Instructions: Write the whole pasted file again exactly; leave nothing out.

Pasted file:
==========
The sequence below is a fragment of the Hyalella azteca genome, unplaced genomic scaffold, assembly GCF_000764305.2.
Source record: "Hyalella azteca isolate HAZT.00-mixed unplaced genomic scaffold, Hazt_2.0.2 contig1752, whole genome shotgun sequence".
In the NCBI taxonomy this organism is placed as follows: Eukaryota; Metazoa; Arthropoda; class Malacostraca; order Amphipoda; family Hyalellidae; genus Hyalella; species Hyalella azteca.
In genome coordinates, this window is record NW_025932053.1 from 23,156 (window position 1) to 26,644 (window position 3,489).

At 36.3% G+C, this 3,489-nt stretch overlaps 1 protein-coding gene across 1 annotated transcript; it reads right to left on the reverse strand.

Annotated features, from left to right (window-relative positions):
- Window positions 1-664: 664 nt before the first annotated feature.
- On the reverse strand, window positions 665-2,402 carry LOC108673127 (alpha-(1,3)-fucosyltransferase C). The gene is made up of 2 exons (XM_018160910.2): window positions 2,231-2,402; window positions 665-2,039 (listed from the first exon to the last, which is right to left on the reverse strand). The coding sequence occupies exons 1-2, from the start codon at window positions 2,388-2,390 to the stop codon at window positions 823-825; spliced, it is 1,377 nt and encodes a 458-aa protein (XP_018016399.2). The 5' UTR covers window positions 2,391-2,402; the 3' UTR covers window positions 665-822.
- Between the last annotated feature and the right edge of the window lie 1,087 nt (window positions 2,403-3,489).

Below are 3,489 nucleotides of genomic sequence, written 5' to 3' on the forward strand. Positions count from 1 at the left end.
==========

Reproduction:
The sequence below is a fragment of the Hyalella azteca genome, unplaced genomic scaffold, assembly GCF_000764305.2.
Source record: "Hyalella azteca isolate HAZT.00-mixed unplaced genomic scaffold, Hazt_2.0.2 contig1752, whole genome shotgun sequence".
In the NCBI taxonomy this organism is placed as follows: Eukaryota; Metazoa; Arthropoda; class Malacostraca; order Amphipoda; family Hyalellidae; genus Hyalella; species Hyalella azteca.
In genome coordinates, this window is record NW_025932053.1 from 23,156 (window position 1) to 26,644 (window position 3,489).

At 36.3% G+C, this 3,489-nt stretch overlaps 1 protein-coding gene across 1 annotated transcript; it reads right to left on the reverse strand.

Annotated features, from left to right (window-relative positions):
- Window positions 1-664: 664 nt before the first annotated feature.
- On the reverse strand, window positions 665-2,402 carry LOC108673127 (alpha-(1,3)-fucosyltransferase C). The gene is made up of 2 exons (XM_018160910.2): window positions 2,231-2,402; window positions 665-2,039 (listed from the first exon to the last, which is right to left on the reverse strand). The coding sequence occupies exons 1-2, from the start codon at window positions 2,388-2,390 to the stop codon at window positions 823-825; spliced, it is 1,377 nt and encodes a 458-aa protein (XP_018016399.2). The 5' UTR covers window positions 2,391-2,402; the 3' UTR covers window positions 665-822.
- Between the last annotated feature and the right edge of the window lie 1,087 nt (window positions 2,403-3,489).

Below are 3,489 nucleotides of genomic sequence, written 5' to 3' on the forward strand. Positions count from 1 at the left end.